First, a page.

Sri Lankaâ€™s former Economic Affairs Minister Basil Rajapaksa waves to media from inside a police vehicle as he is taken to be produced before a judge in Colombo, Sri Lanka, Wednesday, April 22, 2015. Police arrested former Sri Lankan President's brother over alleged misappropriation of state funds, an official said. (AP Photo/Eranga Jayawardena)
COLOMBO, Sri Lanka — Former Sri Lankan President Mahinda Rajapaksa's brother was arrested Wednesday and a judge ordered him detained for two weeks over alleged misappropriation of state funds, an official said.
Police spokesman Ruwan Gunasekara said the brother, former Economic Affairs Minister Basil Rajapaksa, is accused of financial irregularities in a poverty alleviation program run by his former ministry. Two other senior ministry officials were also arrested.
Basil Rajapaksa had vast powers over the country's economy during his brother's presidency. He left for the United States, where he also has citizenship, after his brother's defeat in a January election.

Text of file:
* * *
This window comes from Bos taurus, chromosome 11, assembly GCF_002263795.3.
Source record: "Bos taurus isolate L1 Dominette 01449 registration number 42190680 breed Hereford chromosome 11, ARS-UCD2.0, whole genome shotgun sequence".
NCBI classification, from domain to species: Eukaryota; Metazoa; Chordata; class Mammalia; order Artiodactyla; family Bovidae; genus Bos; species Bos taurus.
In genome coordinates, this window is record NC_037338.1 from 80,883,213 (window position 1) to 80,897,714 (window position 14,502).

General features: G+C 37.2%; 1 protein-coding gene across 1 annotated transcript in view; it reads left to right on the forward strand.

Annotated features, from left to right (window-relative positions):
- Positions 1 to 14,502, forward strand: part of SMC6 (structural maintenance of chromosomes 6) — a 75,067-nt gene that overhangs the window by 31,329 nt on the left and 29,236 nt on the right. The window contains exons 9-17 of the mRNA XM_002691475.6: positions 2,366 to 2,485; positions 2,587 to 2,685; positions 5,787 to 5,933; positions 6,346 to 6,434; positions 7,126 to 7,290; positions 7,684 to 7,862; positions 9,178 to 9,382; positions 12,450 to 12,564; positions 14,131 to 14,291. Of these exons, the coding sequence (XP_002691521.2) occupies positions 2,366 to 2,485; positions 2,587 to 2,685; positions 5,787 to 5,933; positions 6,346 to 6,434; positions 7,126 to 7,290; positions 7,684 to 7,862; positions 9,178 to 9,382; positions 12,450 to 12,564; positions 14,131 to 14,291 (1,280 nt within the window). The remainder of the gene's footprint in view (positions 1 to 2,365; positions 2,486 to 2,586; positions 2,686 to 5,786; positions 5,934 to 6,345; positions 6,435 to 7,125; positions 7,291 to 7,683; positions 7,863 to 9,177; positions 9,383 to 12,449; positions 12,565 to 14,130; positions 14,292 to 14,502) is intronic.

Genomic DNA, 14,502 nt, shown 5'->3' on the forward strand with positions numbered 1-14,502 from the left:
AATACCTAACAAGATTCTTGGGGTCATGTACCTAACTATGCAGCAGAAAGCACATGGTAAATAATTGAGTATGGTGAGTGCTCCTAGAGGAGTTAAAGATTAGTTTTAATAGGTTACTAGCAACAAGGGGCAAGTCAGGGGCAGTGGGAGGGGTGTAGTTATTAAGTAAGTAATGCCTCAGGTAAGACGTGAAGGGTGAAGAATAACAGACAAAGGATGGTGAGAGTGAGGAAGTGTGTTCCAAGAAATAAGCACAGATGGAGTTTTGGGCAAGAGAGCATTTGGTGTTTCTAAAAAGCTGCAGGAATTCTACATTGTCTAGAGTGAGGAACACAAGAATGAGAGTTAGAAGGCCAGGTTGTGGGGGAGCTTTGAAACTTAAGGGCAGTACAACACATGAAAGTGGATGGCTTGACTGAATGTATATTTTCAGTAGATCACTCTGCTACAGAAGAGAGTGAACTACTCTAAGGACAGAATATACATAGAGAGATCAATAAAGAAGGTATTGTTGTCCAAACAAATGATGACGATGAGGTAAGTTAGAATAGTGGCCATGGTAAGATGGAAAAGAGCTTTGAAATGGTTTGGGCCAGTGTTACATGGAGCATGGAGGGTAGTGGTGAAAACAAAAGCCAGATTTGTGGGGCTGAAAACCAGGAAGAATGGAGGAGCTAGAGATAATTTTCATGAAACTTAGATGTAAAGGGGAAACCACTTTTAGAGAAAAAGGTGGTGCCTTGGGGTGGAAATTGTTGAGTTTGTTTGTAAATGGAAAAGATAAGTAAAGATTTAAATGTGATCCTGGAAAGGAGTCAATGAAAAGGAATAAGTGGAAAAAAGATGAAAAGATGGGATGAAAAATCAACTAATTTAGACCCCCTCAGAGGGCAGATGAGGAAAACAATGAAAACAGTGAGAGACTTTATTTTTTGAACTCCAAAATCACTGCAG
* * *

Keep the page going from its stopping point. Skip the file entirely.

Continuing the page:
He returned to Sri Lanka on Tuesday in response to a police summons. The police financial crimes unit questioned him for several hours Wednesday before arresting him.
Since the new government took office, the Bribery Commission and police have initiated investigations into alleged corruption during the previous administration.
Former President Mahinda Rajapaksa also has been summoned by the Bribery Commission to explain why he gave a ministerial position last year to an opposition leader who defected to support Rajapaksa's presidential re-election campaign. Rajapaksa's rivals say the ministerial position was a bribe.
Another brother, former Defense Secretary Gotabhaya Rajapaksa, has been asked to appear before the commission on Thursday.
Rajapaksa loyalists have protested the summoning of the brothers, saying it is an affront to leaders who ended the country's 26-year civil war.
The brothers are credited with leading the military campaign that defeated Tamil Tiger rebels and ended the civil war in 2009. The rebels were fighting for an independent state for the country's ethnic Tamil minority.
According to a conservative U.N. estimate, about 100,000 people were killed in the conflict. The actual toll is believed to be much higher.
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